Let’s face it, email is an integral part of our lives and the volume of messages we receive is growing daily. So it is in our best interest to make sure we are using all features of our email program to our advantage.
I recently transitioned from using Outlook to Gmail. I used to sail through Outlook’s features like a pro (if I don’t say so myself). But adopting the new version of MS Office left me in a predicament: there was no longer a plug-in available to merge Gmail (which our company uses as a server) into Outlook. I was forced to break up with Outlook and exclusively commit to Gmail. I’m not going to lie – I’m a creature of habit and it took me awhile to change my ways.
With a bit of persistence though, I discovered some features that have made me much happier – and dare I say in love with Gmail. I wanted to take this opportunity to share these tips with you.
There are several obvious features you can use to format your emails using these buttons:
But there are also some other options available when you click the down arrow button (which is located beside the trash bin). I especially liked the spell check and printing options.
Change the Subject Line
Where appropriate, you can change the subject line of an email. To do this, click “reply” and then click the drop down arrow beside the name of the person you are replying to. One of the options is “edit subject”. Click this and make your changes.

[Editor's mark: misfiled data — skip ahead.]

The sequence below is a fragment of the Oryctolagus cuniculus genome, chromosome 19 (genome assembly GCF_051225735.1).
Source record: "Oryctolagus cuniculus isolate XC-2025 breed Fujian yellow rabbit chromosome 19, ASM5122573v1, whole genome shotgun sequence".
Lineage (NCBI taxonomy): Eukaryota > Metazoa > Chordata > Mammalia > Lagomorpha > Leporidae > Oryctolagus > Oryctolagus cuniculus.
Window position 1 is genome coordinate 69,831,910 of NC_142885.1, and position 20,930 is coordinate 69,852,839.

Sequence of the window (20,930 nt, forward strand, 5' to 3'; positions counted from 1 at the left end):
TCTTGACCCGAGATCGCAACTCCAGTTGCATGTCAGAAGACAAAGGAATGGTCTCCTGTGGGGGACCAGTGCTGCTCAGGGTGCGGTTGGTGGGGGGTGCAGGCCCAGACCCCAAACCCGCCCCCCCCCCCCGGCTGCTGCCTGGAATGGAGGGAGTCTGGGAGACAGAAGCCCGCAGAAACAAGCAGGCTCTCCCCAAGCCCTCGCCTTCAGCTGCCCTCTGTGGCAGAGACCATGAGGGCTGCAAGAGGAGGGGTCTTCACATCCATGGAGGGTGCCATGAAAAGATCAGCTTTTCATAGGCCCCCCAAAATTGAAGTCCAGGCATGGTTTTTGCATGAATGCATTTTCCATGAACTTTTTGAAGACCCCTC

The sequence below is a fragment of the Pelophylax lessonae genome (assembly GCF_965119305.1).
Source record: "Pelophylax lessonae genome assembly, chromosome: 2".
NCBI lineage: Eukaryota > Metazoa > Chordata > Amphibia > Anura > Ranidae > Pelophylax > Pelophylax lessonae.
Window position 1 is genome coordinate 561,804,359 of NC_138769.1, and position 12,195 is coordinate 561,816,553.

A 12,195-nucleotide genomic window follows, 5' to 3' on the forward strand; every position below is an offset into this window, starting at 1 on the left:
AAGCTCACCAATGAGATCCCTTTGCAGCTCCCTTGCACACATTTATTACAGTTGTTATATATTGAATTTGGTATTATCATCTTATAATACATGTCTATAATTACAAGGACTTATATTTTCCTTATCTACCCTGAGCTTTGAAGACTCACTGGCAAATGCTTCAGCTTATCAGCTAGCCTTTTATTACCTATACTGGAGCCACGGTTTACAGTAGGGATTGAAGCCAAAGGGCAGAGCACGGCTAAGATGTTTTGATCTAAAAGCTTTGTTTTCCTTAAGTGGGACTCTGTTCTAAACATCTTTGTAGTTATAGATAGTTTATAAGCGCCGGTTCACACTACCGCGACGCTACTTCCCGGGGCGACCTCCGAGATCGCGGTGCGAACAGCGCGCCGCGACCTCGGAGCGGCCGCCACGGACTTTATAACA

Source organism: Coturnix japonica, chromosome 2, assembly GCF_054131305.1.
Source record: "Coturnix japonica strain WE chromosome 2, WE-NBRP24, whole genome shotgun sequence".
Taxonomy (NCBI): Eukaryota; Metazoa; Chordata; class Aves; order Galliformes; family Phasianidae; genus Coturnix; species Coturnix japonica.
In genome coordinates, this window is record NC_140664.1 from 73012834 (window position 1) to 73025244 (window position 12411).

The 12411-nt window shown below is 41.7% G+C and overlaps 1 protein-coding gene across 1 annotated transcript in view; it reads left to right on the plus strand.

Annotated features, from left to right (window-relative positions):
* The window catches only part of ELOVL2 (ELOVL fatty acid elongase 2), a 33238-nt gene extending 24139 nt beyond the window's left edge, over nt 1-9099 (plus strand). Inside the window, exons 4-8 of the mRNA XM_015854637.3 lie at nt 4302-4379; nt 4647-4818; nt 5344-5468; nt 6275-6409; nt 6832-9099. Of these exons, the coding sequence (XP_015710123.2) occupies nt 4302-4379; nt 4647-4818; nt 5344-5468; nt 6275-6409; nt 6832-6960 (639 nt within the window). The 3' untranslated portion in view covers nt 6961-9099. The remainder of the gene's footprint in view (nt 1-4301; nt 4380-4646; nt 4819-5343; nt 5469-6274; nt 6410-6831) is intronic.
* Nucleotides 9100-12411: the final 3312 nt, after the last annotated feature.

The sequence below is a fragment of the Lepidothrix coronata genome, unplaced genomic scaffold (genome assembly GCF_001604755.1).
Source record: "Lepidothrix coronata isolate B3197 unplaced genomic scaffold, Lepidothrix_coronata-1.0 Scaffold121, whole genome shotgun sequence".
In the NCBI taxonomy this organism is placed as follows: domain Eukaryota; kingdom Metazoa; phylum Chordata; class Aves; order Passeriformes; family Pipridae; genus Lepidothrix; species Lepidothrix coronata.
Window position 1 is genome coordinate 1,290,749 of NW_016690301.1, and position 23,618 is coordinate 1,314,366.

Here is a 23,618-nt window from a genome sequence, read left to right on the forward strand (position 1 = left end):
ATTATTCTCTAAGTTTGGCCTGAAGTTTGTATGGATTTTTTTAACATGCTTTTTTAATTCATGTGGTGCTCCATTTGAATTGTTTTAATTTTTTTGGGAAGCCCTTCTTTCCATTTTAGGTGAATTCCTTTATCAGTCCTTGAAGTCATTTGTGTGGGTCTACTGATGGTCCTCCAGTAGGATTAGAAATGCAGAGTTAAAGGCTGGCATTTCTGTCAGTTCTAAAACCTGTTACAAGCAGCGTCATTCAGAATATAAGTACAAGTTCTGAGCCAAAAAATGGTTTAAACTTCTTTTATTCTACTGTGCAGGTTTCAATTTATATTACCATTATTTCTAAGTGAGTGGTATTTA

Turn Off Conversation View
Gmail’s default is to group all messages with the same subject line together as the same conversation. This is not my preferred way of viewing messages. If, like me, you like to view individual messages, you can change this setting. To make this a global change, go into your settings and look for “Conversation View”. Turn this off, then scroll to the bottom and save your changes.
You can also make this change within individual emails. Look for a group of icons that look like this in the top right of your email. Click on the arrow that is pointing down and your messages will expand for easier viewing.
I was remarkably pleased (I swear – it’s the little things in life) to learn that I could preview emails without opening them. This helps with quick scans. To enable preview panes, go to Settings and then Labs. Choose to have the Preview Pane enabled.
You now have three Preview Pane options: none, vertical and horizontal. To select which view you want to see, go back to the main email screen and look for the button with four lines as shown below. Select the drop down and you will be able to select how your screen panes will be shown.
Set Delivery Delays
I loved the “delay delivery” feature in Outlook, so I was keen to find something that works in Gmail. At the time of writing this blog, you need to download an extension to make this work. Boomerang offers this feature on Chrome, Firefox and Safari. The free version limits you to 10 send-delays per month. To install, go to www.boomeranggmail.com and follow the instructions.
Goodbye Folders, Hello Labels